For one, she could elaborate on Mormon persecution. That’d be easy enough, but not nearly as insightful as some of our other insecurities.

How about our anxieties about our personal and familial salvation and exaltation? How about exploring our unique repentance process? Our responsibilities to be “saviors on Mount Zion?” Or the struggles Mormons face living up to the injunction “Be ye therefore perfect?” Heck, even our insecurities about calllings?

Sure, this isn’t a book about Mormons. I get it, you feel obligated to spend equal amounts of time on each group. But this stuff is classic insecurity, and it demonstrates how valuable insecurity can be.

Impulse Control

Impulse control is pretty self-explanatory, but Chubenfeld defines it as “the capacity to resist temptation—including especially the temptation to quit when a task is arduous, daunting, or beyond one’s immediate abilities.” Interestingly, she cites the same marshmallow study that President Uchtdorf used in this conference talk on patience.

On the back cover, Chubenfeld praises Mormons as the champions of this trait, despite giving them only four pages in the book. Of those four pages, two discuss impulse control via the laws and programs of the church, and two oddly meander through “inner conflicts” of Mormonism that would fit better in the insecurity section.

Speaking of the insecurity section, likewise this section also fails to capture some truly fascinating and unique aspects of Mormonism and the Triple Package, such as, for example, our doctrine of free agency and its sister accountability. Or how about delving into the Mormon belief of “enduring to the end?” Or perhaps a treatment of grace as an enabling power? Or looking for a moment at our Addiction Recovery Program? Our provident living resources?

Right about this point I can tell that Chubenfeld is running out of steam.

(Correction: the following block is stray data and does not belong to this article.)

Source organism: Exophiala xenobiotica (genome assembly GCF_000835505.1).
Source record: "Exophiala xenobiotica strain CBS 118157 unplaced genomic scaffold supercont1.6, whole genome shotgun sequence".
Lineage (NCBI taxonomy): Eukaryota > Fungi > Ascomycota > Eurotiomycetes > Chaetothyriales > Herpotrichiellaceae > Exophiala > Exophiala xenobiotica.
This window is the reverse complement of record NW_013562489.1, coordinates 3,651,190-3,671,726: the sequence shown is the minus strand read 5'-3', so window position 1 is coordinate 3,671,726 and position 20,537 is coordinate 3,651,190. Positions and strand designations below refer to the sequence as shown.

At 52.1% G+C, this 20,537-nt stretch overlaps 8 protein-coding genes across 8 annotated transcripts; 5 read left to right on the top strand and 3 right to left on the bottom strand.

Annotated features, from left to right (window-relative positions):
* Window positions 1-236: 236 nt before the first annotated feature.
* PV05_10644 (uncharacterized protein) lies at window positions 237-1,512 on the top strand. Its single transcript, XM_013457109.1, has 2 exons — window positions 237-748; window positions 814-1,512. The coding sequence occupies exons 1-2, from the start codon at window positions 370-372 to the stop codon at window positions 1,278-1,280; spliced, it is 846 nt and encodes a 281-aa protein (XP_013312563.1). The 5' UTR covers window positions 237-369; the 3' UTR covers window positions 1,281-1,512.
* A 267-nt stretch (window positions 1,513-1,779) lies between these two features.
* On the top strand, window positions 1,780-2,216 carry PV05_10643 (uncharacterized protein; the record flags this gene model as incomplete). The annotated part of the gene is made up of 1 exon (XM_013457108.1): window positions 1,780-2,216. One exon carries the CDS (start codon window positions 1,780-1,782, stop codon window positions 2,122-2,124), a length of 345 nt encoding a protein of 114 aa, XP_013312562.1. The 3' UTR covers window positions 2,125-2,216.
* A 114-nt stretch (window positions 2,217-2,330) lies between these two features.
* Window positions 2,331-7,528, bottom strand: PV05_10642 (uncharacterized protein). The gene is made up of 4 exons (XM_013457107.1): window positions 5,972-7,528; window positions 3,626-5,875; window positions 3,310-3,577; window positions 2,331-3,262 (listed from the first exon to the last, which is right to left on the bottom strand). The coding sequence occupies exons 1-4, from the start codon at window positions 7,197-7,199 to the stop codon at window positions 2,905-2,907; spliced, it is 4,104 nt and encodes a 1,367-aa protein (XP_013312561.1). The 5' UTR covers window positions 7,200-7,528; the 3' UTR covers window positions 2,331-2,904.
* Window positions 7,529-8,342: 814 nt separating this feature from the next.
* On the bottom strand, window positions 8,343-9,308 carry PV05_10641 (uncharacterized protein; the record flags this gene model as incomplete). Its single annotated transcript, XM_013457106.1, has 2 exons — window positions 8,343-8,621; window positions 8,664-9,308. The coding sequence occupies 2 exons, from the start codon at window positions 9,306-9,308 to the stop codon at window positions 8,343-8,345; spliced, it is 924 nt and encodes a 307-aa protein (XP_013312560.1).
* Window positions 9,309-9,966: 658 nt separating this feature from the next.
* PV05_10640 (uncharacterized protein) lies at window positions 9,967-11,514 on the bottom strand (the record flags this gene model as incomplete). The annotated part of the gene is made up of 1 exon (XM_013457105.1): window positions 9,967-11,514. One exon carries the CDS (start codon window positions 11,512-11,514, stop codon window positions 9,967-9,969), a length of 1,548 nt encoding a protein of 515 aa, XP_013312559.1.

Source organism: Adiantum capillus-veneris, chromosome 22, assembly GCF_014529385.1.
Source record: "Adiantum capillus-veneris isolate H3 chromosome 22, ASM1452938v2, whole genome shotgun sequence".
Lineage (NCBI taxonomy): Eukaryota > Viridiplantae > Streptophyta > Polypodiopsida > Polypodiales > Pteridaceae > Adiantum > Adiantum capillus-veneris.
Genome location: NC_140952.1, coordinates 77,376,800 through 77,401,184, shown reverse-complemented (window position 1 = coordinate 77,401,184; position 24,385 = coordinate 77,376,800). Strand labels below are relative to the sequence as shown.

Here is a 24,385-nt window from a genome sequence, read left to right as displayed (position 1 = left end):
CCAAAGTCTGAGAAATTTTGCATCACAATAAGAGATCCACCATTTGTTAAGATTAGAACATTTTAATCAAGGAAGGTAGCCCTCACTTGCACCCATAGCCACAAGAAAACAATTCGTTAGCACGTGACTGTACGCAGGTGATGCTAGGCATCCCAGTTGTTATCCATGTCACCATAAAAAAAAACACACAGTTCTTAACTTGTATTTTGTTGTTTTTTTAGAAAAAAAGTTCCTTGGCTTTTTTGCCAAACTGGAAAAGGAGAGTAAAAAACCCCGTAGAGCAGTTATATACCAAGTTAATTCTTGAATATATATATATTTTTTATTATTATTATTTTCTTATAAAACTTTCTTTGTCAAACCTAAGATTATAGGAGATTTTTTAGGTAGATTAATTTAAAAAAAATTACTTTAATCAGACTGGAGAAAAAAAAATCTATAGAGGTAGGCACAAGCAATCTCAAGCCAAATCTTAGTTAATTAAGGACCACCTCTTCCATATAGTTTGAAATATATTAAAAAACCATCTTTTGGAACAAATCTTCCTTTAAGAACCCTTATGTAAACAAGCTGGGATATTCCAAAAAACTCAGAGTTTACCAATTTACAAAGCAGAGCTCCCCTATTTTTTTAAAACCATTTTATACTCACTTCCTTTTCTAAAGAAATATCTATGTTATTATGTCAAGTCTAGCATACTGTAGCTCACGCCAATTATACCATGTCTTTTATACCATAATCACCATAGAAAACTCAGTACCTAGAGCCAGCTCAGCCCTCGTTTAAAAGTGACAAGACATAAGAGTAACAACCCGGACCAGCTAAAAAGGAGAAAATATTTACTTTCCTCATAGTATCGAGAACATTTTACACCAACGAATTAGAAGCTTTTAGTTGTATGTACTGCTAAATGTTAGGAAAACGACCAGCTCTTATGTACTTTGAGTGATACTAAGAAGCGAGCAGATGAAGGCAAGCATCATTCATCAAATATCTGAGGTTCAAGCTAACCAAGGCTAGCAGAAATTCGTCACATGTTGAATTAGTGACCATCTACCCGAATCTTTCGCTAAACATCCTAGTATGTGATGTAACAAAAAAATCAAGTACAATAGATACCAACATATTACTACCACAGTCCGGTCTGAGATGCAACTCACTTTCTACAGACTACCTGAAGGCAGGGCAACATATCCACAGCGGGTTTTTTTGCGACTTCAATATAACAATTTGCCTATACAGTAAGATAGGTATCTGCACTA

The Underside of the Triple Package

This is the section where Chubenfeld suggests some downsides to the Triple Package. Where do Mormons fit in here?

“The Mormon superiority complex is no more invidious than any other—in some ways much less, because Mormonism has opened its doors to individuals of all races and made millions of converts all over the world—but it highlights a feature worthy of special attention. A group’s superiority complex isn’t always distributed equally among all group members. It can raise one class of people over another within the group.”

First off—thanks, Chubenfeld, for finally acknowledging within those em dashes that Mormons don’t really have a superiority complex. Second off, and this is the strange part, Chubenfeld goes on to argue that Mormonism treats its women as an inferior class. She does this in a “Well, yeah, officially they claim to believe in equality,” then whispered behind a hand “but really they don’t,” way. She can’t find a real juicy underside to our “superiority complex” because 1.) she wasn’t entirely right about it in the first place, and 2.) rightly understood, there is none. And so she must fabricate a dark side, settling on a hot issue (if unrelated) that will polarize and sell. Oh, and by the way, this is not an issue for faithful Mormons.

The remainder of the book discusses IQ, testing, and the United States as a Triple Package country, pulling examples from various groups as convenient and generally repeating what was written in earlier chapters. Oh, and an added splash of Tocqueville for authenticity, cause, you know, America.

So there you have it. The book is cookie dough—tasty, but not baked. It shouldn’t be the only thing you eat for dinner, and yes, it uses raw eggs, which can cause salmonella.